Photo by Scott Copeland
THE FEDERAL ENVIRONMENTAL PROTECTION AGENCY has significant concerns about Wyoming’s proposed plan to reduce haze generated by polluters such as coal-fired power plants and trona mining operations.
The EPA sent a letter to Wyoming’s Department of Environmental Quality at the end of October, which indicates that Wyoming’s latest revision of a federally mandated air pollution plan has failed to honor specific requests previously made by the EPA.
Callie A. Videtich, the EPA’s regional director for its air program, was the signatory of the EPA’s most recent letter to the Cowboy State.
“It appears that the state did not address many of the concerns we detailed in [previous] letters,” Videtich wrote in the October correspondence.
And Wyoming’s current approach to air quality modeling is also likely deficient, according to Videtich, and could require a do-over.
Wyoming’s latest proposed plan represents an attempt to fulfill the requirements of a decade-old EPA rule intended to reduce haze over Class I areas, which are special landscapes throughout the United States.
“We believe the EPA’s most recent correspondence indicates that unless the DEQ makes substantive changes to its plan, it’s possible the EPA will reject it,” said Bruce Pendery, program director for the Wyoming Outdoor Council.
If the EPA were to reject Wyoming’s plan, the federal government could impose its own haze control plan—a possibility the DEQ likely wants to avoid because it would mean a loss of control over the decision-making process related to how the reductions would be accomplished.
REGIONAL HAZE RULE
Wyoming, like all states, is required by the EPA’s 1999 regional haze rule to create a plan to manage industrial air pollutants—such as sulfur dioxide and oxides of nitrogen—that cause haze and can potentially ruin views over some of the nation’s most prized landscapes.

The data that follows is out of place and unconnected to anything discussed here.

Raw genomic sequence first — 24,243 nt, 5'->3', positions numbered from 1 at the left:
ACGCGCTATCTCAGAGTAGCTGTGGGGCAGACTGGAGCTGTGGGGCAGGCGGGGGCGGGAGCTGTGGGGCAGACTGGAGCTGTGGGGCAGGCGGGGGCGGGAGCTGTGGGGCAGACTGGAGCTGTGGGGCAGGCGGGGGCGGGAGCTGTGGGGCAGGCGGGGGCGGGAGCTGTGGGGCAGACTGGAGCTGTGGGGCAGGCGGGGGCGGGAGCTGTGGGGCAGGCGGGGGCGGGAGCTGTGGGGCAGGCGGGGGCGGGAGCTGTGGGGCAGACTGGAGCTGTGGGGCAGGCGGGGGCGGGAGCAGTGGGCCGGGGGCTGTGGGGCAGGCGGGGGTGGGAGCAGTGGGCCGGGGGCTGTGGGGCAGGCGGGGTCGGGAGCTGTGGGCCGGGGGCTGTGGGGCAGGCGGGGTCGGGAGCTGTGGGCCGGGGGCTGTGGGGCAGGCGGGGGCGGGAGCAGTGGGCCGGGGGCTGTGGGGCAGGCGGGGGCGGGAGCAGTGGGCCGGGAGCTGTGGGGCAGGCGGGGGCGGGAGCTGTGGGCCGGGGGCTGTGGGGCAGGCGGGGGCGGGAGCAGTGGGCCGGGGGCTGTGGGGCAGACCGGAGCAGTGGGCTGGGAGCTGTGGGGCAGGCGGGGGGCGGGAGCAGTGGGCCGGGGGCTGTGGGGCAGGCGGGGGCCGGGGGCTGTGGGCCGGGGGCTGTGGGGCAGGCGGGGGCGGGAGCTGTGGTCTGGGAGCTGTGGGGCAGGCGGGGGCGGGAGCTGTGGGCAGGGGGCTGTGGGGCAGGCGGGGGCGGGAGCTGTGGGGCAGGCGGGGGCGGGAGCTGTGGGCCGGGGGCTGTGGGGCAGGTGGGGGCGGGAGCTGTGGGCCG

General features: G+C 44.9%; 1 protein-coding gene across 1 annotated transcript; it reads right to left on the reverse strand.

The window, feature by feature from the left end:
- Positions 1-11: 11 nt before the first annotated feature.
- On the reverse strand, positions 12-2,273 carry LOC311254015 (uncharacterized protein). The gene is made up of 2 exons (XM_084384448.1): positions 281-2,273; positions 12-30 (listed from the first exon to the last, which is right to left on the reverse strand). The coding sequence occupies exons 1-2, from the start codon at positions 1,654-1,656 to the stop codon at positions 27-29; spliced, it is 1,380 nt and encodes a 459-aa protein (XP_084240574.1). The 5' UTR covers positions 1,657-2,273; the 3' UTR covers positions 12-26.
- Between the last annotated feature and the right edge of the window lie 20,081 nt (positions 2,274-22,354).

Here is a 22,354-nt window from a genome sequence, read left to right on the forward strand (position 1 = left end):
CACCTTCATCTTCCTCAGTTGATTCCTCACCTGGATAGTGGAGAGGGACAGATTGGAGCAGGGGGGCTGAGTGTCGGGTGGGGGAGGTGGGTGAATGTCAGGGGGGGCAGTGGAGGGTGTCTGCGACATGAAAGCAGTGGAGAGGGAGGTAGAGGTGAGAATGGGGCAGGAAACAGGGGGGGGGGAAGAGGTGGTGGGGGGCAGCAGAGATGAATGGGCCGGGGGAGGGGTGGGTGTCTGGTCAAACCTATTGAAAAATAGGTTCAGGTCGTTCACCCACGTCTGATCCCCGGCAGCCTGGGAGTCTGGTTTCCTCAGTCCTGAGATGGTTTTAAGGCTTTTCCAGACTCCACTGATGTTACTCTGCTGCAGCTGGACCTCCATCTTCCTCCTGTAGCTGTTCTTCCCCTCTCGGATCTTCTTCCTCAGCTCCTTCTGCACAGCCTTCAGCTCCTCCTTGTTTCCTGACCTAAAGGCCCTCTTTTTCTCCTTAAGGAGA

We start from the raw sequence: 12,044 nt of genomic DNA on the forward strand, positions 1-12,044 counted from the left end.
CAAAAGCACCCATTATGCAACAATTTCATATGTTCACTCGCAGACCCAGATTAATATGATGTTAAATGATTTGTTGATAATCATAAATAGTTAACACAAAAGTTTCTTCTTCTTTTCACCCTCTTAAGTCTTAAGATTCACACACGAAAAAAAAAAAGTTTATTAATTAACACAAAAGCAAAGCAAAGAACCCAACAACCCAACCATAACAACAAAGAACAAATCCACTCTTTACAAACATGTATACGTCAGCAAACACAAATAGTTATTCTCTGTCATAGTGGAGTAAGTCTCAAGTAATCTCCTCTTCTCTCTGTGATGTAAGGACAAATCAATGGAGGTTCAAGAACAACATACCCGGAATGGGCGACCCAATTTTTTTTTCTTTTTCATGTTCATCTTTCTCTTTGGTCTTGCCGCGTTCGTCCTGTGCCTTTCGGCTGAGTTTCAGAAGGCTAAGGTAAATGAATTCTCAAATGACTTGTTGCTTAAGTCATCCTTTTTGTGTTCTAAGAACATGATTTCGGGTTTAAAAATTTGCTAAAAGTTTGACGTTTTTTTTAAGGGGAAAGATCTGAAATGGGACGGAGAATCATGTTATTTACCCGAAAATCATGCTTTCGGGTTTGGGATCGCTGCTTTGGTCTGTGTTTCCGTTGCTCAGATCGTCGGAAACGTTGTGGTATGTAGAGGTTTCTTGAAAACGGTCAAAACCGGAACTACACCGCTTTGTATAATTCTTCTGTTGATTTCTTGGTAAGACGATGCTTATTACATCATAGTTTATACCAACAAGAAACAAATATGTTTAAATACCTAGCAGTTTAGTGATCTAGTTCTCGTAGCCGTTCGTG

The pollutants that this rule is meant to address can also be dangerous to people exposed to them.
In Wyoming, much of the haze-producing air pollution comes from the state’s five coal-fired power plants and its three major trona mines. One of the most effective ways for the state to make the required reductions will be to oblige the power plants and mines to use what’s called the best available retrofit technology, or BART, to clean up their emissions.
“The state has a big job to do implementing BART and managing these pollutants,” Pendery said. “But it is critical that we achieve significant, maximum pollution control to protect these Class I areas, because they are some of our premier, treasured landscapes that people flock to Wyoming to see.”
REDUCING HAZE IN WYOMING, SOME BACKGROUND
To meet the requirements of the regional haze rule, the Wyoming DEQ has been working toward compliance for several years.
In 2003 the State adopted provisions related to the control of sulfur dioxide from large industrial sources. Sulfur dioxide is a key component of haze. More recently the state has been moving toward putting in place “best available retrofit technology,” or BART, requirements to control oxides of nitrogen and particulate matter emissions. Eight sources of air pollution in Wyoming have been determined to be “subject to BART,” because they cause or contribute to visibility impairment in at least one Class I area.